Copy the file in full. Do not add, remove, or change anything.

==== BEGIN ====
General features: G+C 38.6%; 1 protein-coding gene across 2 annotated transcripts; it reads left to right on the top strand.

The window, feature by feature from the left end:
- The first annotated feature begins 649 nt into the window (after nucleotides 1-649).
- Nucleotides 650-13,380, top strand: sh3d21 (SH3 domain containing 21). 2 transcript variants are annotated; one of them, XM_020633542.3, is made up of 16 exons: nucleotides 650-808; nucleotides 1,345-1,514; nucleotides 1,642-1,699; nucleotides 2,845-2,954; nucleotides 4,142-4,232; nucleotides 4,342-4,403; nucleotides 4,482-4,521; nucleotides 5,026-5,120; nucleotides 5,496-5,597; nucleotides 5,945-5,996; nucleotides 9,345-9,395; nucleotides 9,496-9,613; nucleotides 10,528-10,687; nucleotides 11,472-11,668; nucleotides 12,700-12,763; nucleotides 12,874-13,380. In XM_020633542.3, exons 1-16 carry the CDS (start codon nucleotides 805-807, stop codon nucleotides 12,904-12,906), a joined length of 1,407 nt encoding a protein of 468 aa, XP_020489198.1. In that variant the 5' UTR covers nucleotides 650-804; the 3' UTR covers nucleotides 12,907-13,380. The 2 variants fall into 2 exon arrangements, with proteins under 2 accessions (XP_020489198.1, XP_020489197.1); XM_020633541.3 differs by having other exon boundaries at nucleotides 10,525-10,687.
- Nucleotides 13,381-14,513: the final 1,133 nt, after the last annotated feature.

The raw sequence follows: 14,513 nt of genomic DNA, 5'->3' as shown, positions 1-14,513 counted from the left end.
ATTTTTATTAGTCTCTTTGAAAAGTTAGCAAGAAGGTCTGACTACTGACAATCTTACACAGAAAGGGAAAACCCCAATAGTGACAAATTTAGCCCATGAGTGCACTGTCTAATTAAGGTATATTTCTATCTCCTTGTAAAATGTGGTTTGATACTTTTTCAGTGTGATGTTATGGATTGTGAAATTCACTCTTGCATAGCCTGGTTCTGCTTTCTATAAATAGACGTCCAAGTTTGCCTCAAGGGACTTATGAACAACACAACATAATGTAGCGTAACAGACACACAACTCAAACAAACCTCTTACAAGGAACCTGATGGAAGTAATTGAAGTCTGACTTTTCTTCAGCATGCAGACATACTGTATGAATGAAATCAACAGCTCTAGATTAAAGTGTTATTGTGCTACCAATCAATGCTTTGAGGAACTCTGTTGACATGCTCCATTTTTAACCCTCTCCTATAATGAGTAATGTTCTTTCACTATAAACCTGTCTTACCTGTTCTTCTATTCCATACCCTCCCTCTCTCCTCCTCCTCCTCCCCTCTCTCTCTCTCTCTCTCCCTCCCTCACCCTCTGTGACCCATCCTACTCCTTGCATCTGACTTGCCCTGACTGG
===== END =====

General features: G+C 38.6%; 1 protein-coding gene across 2 annotated transcripts; it reads left to right on the top strand.

The window, feature by feature from the left end:
- The first annotated feature begins 649 nt into the window (after nucleotides 1-649).
- Nucleotides 650-13,380, top strand: sh3d21 (SH3 domain containing 21). 2 transcript variants are annotated; one of them, XM_020633542.3, is made up of 16 exons: nucleotides 650-808; nucleotides 1,345-1,514; nucleotides 1,642-1,699; nucleotides 2,845-2,954; nucleotides 4,142-4,232; nucleotides 4,342-4,403; nucleotides 4,482-4,521; nucleotides 5,026-5,120; nucleotides 5,496-5,597; nucleotides 5,945-5,996; nucleotides 9,345-9,395; nucleotides 9,496-9,613; nucleotides 10,528-10,687; nucleotides 11,472-11,668; nucleotides 12,700-12,763; nucleotides 12,874-13,380. In XM_020633542.3, exons 1-16 carry the CDS (start codon nucleotides 805-807, stop codon nucleotides 12,904-12,906), a joined length of 1,407 nt encoding a protein of 468 aa, XP_020489198.1. In that variant the 5' UTR covers nucleotides 650-804; the 3' UTR covers nucleotides 12,907-13,380. The 2 variants fall into 2 exon arrangements, with proteins under 2 accessions (XP_020489198.1, XP_020489197.1); XM_020633541.3 differs by having other exon boundaries at nucleotides 10,525-10,687.
- Nucleotides 13,381-14,513: the final 1,133 nt, after the last annotated feature.

The raw sequence follows: 14,513 nt of genomic DNA, 5'->3' as shown, positions 1-14,513 counted from the left end.
ATTTTTATTAGTCTCTTTGAAAAGTTAGCAAGAAGGTCTGACTACTGACAATCTTACACAGAAAGGGAAAACCCCAATAGTGACAAATTTAGCCCATGAGTGCACTGTCTAATTAAGGTATATTTCTATCTCCTTGTAAAATGTGGTTTGATACTTTTTCAGTGTGATGTTATGGATTGTGAAATTCACTCTTGCATAGCCTGGTTCTGCTTTCTATAAATAGACGTCCAAGTTTGCCTCAAGGGACTTATGAACAACACAACATAATGTAGCGTAACAGACACACAACTCAAACAAACCTCTTACAAGGAACCTGATGGAAGTAATTGAAGTCTGACTTTTCTTCAGCATGCAGACATACTGTATGAATGAAATCAACAGCTCTAGATTAAAGTGTTATTGTGCTACCAATCAATGCTTTGAGGAACTCTGTTGACATGCTCCATTTTTAACCCTCTCCTATAATGAGTAATGTTCTTTCACTATAAACCTGTCTTACCTGTTCTTCTATTCCATACCCTCCCTCTCTCCTCCTCCTCCTCCCCTCTCTCTCTCTCTCTCTCCCTCCCTCACCCTCTGTGACCCATCCTACTCCTTGCATCTGACTTGCCCTGACTGG